Don’t take it lying down
May 22, 2016 § 41 Comments
The recent trio of cyclist deaths here in Palos Verdes has another angle, in addition to the lackadaisical police response as compared to how they deal with property crimes and crimes such as Driving While Black, Driving While Latino, and Driving While Poor. This other angle is the angle of cyclist inaction.
Since John Bacon’s death, numerous cyclists have reported that they too were buzzed and harassed by a vehicle similar to the one in the surveillance video. At least one other person confirmed that the driver was a big white dude, matching the APB description. None of these cyclists, after being assaulted, took the step of filing a police report. In one instance it was because the driver sped away before the rider could get his license plate, and although the PVE cops came they refused to report the incident because the cyclist didn’t have a license plate.
[Note #1: The police aren’t required to have a license plate to make a report. Note #2: Why haven’t the police followed up with every single person who has reported being buzzed by a similar vehicle? All it would take is a post on Facebag, a couple of phone calls to a couple of local cycling clubs, or even reaching out to a certain South Bay cycling blogger, to get that information. Note #3: This slackness is another example of the PVE PD’s casual approach to this case, rather than active, aggressive detective work.]
The other cyclists who have been assaulted by the white pickup driver never called the police. The reasons are myriad, but they typically boil down to this: Stopping your ride, calling the cops, and insisting that a report be made ruins your whole ride; in some cases your whole day. Most people ride by “snatching” a bit of free time in their busy day to go out and pedal. If they knew they would be spending the balance of the day at the police station, few would do it. In fact, when people are riding before work or before they have to be home to take kids to school, they simply can’t afford to stop–or so they think. And when they think about the hassle involved and the fact that the cager who assaulted them didn’t hurt or kill them, they get on with the ride and maybe talk about it over coffee or on a Facebook post.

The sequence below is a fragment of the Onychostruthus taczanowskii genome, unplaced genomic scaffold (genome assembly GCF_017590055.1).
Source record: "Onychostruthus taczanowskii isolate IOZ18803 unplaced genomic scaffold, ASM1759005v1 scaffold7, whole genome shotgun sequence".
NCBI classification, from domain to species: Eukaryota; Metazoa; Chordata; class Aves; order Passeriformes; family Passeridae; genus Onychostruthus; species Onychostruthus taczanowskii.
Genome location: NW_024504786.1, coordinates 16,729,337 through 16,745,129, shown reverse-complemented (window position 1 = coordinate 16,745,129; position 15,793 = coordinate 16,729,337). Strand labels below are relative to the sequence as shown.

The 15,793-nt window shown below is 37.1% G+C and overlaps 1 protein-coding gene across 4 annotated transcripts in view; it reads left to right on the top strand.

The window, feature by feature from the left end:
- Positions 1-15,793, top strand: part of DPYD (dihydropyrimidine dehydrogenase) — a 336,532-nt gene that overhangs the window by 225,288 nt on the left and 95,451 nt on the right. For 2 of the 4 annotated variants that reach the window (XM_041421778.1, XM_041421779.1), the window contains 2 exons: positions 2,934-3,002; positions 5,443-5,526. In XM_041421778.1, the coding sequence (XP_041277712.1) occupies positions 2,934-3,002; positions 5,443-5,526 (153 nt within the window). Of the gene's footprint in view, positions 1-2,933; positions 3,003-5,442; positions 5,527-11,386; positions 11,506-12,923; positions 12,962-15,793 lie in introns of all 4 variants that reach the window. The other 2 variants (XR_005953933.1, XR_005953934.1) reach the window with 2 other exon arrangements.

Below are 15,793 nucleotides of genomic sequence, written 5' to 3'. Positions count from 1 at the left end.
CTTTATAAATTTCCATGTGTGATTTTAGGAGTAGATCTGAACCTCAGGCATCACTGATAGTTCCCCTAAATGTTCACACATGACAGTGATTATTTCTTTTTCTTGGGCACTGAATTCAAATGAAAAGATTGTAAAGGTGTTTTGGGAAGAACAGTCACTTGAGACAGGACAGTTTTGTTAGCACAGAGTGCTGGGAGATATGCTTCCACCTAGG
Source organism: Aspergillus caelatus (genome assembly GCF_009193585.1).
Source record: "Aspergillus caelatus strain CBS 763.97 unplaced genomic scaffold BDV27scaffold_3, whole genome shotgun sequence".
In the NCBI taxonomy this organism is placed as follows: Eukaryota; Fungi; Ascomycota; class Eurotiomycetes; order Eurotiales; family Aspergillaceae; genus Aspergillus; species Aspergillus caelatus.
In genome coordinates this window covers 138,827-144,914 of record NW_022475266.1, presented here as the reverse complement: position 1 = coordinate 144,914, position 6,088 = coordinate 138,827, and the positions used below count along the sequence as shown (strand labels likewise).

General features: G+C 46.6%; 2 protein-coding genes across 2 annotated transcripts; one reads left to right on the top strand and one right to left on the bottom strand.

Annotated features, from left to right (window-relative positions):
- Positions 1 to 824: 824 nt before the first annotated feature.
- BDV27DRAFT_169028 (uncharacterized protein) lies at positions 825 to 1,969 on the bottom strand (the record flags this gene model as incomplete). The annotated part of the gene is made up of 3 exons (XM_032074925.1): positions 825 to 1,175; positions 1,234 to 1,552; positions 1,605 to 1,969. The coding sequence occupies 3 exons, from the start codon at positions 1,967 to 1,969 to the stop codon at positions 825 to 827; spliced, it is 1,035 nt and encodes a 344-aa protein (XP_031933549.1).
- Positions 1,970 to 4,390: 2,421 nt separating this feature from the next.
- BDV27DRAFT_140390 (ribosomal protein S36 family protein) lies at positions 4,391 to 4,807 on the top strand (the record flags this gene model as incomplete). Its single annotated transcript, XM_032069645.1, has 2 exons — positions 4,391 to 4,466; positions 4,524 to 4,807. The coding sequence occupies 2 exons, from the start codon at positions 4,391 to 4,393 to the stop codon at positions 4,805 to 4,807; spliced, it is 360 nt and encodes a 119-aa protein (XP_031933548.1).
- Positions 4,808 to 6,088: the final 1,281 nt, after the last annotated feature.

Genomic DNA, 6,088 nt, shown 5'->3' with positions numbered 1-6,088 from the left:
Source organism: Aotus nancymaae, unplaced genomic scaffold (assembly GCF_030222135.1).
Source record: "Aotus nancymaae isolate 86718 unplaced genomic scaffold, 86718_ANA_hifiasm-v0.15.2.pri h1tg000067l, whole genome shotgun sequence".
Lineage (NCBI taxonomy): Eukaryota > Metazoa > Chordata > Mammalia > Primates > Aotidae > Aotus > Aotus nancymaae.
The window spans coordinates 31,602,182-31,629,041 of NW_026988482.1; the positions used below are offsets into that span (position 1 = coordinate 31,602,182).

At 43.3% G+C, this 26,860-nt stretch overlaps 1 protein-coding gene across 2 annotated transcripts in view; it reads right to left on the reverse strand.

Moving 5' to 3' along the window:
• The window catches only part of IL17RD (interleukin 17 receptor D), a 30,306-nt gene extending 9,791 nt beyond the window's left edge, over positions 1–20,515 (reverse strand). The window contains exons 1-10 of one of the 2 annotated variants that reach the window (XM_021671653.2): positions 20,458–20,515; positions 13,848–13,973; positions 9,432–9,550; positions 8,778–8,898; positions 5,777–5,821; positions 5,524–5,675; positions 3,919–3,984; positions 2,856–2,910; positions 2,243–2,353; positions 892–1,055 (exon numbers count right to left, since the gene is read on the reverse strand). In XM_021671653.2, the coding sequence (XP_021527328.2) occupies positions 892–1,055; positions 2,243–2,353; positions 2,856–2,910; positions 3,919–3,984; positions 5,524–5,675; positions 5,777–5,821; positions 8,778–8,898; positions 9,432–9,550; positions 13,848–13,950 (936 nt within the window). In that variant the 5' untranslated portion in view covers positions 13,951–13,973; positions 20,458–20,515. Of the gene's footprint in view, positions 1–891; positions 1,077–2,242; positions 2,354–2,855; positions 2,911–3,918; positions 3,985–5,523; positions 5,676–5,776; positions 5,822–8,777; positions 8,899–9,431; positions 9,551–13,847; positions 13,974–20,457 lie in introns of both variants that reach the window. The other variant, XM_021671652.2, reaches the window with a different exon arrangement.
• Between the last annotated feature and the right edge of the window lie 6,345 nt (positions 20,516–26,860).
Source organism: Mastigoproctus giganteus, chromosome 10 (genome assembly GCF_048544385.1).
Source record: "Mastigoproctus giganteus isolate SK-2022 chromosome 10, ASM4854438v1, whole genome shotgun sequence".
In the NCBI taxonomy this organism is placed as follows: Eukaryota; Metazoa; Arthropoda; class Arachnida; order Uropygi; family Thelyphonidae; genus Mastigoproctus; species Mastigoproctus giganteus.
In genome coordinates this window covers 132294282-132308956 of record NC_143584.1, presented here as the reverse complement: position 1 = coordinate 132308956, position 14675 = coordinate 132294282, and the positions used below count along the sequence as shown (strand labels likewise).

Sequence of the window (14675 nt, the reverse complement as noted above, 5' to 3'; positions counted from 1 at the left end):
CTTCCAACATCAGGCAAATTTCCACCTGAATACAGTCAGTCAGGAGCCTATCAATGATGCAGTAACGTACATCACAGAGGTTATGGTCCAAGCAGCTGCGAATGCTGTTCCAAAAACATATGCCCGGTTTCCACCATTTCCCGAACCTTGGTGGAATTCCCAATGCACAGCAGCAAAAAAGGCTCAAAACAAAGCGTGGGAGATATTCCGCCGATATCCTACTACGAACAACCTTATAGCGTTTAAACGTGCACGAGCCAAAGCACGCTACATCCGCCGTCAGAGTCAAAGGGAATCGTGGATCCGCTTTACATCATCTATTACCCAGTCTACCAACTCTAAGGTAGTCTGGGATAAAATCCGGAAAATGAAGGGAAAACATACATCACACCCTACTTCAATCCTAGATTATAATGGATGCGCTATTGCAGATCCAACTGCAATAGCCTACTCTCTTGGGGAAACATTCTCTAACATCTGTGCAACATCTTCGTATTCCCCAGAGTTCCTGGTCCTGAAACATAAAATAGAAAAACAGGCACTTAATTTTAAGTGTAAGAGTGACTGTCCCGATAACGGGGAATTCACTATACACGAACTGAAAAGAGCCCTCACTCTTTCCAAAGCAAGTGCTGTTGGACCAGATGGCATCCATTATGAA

This failure on the part of cyclists to report assault with a deadly weapon means that people like the mystery white pickup driver, who may or may not be the person the PVE cops have now identified as a “person of interest,” know that they can go about their deadly ways with impunity. In fact, the most famous case of cager-rager Dr. Thompson intentionally hitting a cyclist, in which the cager lost his doctor’s license and went to prison, only came to pass because of a previous incident in which a rider had reported the doctor’s assault on him. No charges were filed in that earlier case but a record existed, and this record resulted in the Thompson’s prison sentence.
Many have written or facebooked asking what can be done. The short answer is, “Take the time to report every single instance of assault, and especially every instance of battery.” No assault with a deadly weapon is minor, and people who do it once are the most likely people to do it again.
To give you an idea of what a buzzkill it is to report a crime, consider this:
A local 17-year-old was returning from the Telo training crit two weeks ago Tuesday, riding in the bike lane. An angry driver began honking and screaming at him. Of course there was a passenger and a child in the back seat because, role model. The cyclist tried to find out what the problem was, when the cager said he would get out and beat him up. The rider, a small high school student who is hardly a cage fighter, pulled over as he was afraid he was going to be run over, and the passenger jumped out. The rider took pictures, but not before the passenger slapped him in the face (a battery), and the driver continued to scream and threaten him (an assault).